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Court Allows Claimant to Reopen Previously Dismissed Claim Based on Dishonesty of Claimant’s Attorney

By on April 30, 2015 in Uncategorized with 0 Comments

Cases dismissed under N.J.S.A. 34:15-54 for lack of prosecution are permanently closed if not reinstated within one year.  The matter of Kost v. GPU Energy, A-0858-13T3 (App. Div. 2015) offers one exception to the rule.

Richard Kost filed seven claims against GPU Energy/JCP&L in 2003.  He also filed a parallel civil action which was pending from 2003 to 2008.  Claimant’s attorney, Eric Lentz, left his law firm, Garces and Grabler, in March 2005.  Lentz kept the case and from time to time met with Mr. Kost.

Problems began between the years 2005 and 2008.  Lentz failed to comply with several requests made by the Judge of Compensation, leading GPU to file a motion to dismiss for lack of prosecution.  That motion was granted in December 2008.  The rule provides that the claimant has one year to reopen the matter or the dismissal becomes final.

On December 8, 2008, GPU’s attorney sent the order of dismissal to Lentz, who had not appeared at the hearing when the case was dismissed.  Mr. Kost said he was never made aware of the dismissal.  He said he called his lawyer on numerous occasions but could not reach him.  Finally in January 2010, he reached his lawyer, who misled him into believing that the workers’ compensation cases were still active.  Lentz told Kost that the cases were progressing, and from time to time he asked Kost to sign medical authorization forms. The Appellate Division noted, “However, it is clear that Lentz hid from petitioner the true status of his cases.”

In January 2010, Lentz scheduled an appointment for Kost to attend a permanency exam.  When petitioner got to the doctor’s office, there was no record of any appointment, nor any paperwork from Lentz.  Kost confronted Lentz, who assured him that the cases were progressing.  He never told Kost that his cases had been dismissed in December 2008.

Kost retained new counsel, who figured out that the cases had been dismissed and attempted to restore the cases to the active list.  GPU argued that the one-year time period for reinstatement had passed.  The Judge of Compensation on September 16, 2013, refused to reinstate the case, and Kost appealed.  The Appellate Division was faced with the fact that N.J.S.A. does not provide for any exceptions:

Although N.J.S.A. 34:15-54 does not expressly create an exception to the one-year requirement for filing a motion for reinstatement, our courts have recognized that compensation judges possess the inherent power to excuse the one-year time bar upon the grounds set forth in Rule 4:50-1.

The Court found that this was an exceptional circumstance.  “Petitioner’s dilemma was not caused by his own dereliction or ambivalence. Instead, fault for the dismissal rests squarely on his prior attorney.  Here, petitioner made significant effort to keep in contact with Lentz.  He was affirmatively mislead, and assured his cases were still active.  It was not until new counsel took over in 2010 that petitioner was informed his cases were dismissed.”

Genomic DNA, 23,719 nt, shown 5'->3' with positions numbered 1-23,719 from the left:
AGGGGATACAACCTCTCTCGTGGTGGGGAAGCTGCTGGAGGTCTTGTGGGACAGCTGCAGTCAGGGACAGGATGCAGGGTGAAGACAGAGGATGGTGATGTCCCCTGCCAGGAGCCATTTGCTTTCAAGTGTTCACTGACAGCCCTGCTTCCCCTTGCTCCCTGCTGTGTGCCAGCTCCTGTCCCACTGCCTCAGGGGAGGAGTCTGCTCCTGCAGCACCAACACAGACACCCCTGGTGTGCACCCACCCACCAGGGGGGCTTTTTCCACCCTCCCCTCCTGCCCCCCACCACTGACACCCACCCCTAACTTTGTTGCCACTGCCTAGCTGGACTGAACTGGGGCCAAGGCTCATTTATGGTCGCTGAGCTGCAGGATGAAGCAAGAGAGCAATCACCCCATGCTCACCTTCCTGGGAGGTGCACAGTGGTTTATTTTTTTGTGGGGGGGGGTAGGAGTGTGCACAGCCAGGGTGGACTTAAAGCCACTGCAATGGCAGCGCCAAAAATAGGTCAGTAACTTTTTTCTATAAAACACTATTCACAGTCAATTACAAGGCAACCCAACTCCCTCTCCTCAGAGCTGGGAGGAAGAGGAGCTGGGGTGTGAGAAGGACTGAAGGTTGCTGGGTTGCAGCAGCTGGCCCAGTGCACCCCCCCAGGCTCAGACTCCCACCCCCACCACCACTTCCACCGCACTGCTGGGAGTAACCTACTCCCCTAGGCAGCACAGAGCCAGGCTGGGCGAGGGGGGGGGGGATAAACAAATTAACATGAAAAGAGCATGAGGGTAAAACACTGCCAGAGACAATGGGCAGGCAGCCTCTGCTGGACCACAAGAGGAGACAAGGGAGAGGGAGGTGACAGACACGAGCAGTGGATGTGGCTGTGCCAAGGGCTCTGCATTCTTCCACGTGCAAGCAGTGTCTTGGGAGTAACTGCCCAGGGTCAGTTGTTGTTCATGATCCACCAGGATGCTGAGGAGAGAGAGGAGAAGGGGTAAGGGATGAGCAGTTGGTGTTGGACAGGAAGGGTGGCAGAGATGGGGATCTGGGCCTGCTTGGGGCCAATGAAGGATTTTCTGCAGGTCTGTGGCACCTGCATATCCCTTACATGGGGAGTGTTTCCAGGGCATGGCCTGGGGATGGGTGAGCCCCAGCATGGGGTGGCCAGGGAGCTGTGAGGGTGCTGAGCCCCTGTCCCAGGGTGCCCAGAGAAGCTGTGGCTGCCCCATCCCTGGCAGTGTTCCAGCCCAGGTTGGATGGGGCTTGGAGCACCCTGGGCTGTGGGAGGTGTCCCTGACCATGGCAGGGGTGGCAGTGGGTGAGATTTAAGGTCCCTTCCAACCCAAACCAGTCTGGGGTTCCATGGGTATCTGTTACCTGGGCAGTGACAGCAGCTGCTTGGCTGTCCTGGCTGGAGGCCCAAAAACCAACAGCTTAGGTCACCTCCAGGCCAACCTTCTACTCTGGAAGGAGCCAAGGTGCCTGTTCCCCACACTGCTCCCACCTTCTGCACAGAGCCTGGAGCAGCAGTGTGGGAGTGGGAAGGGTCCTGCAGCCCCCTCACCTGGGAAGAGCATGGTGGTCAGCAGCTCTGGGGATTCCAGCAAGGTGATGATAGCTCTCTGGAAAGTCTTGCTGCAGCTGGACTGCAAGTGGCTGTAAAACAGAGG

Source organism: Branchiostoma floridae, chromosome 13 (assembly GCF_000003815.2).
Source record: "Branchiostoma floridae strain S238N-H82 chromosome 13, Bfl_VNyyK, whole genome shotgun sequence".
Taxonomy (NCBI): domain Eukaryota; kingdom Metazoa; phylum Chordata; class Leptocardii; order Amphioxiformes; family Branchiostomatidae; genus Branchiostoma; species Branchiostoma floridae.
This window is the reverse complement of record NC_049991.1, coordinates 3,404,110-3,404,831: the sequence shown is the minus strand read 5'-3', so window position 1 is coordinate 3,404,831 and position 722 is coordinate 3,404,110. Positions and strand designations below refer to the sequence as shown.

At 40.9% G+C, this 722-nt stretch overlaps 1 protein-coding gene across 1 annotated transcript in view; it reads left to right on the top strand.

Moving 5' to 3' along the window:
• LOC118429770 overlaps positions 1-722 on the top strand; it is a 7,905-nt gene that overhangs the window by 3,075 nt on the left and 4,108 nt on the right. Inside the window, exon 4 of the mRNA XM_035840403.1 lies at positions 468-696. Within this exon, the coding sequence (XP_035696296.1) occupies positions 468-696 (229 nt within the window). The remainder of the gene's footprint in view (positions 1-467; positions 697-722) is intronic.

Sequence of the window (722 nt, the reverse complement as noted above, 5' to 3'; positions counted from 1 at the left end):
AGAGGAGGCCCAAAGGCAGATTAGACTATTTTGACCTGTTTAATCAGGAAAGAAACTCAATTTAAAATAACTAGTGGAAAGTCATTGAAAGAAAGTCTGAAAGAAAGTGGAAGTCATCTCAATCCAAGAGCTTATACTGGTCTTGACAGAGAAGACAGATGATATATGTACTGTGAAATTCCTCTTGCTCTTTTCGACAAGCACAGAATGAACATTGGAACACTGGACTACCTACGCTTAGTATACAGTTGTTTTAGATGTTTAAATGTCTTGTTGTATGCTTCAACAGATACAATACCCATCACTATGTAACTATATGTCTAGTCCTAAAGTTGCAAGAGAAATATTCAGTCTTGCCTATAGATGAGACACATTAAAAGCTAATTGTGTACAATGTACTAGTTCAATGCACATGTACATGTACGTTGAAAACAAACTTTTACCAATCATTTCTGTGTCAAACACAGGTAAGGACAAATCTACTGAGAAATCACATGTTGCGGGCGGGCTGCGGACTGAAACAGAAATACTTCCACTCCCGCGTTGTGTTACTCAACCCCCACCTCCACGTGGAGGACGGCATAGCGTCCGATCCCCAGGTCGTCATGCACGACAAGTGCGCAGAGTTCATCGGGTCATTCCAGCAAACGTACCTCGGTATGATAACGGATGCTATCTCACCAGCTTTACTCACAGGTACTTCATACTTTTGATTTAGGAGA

The Court also noted that GPU was not really prejudiced in this case because the company had obtained substantial discovery during the five-year period of the civil litigation.


About the Author

About the Author:

John H. Geaney, a shareholder and co-chair of Capehart Scatchard's Workers' Compensation department, began an email newsletter entitled Currents in Workers’ Compensation, ADA and FMLA in 2001 in order to keep clients and readers informed on leading developments in these three areas of law. Since that time he has written over 500 newsletter updates.

Mr. Geaney is the author of Geaney’s New Jersey Workers’ Compensation Manual for Practitioners, Adjusters & Employers. The manual is distributed by the New Jersey Institute for Continuing Legal Education (NJICLE). He also authored an ADA and FMLA manual as distributed by NJICLE. If you are interested in purchasing the manual, please contact NJICLE at 732-214-8500 or visit their website at www.njicle.com.

Mr. Geaney represents employers in the defense of workers’ compensation, ADA and FMLA matters. He is a Fellow of the College of Workers’ Compensation Lawyers of the American Bar Association and is certified by the Supreme Court of New Jersey as a workers’ compensation law attorney. He is one of two firm representatives to the National Workers’ Compensation Defense Network. He has served on the Executive Committee of Capehart Scatchard for over ten (10) years.

A graduate of Holy Cross College summa cum laude, Mr. Geaney obtained his law degree from Boston College Law School. He has been named a “Super Lawyer” by his peers and Law and Politics. He serves as Vice President of the Friends of MEND, the fundraising arm of a local charitable organization devoted to promoting affordable housing.

Capehart Scatchard is a full service law firm with offices in Mt. Laurel and Trenton, New Jersey. The firm represents employers and businesses in a wide variety of areas, including workers’ compensation, civil litigation, labor, environmental, business, estates and governmental affairs.


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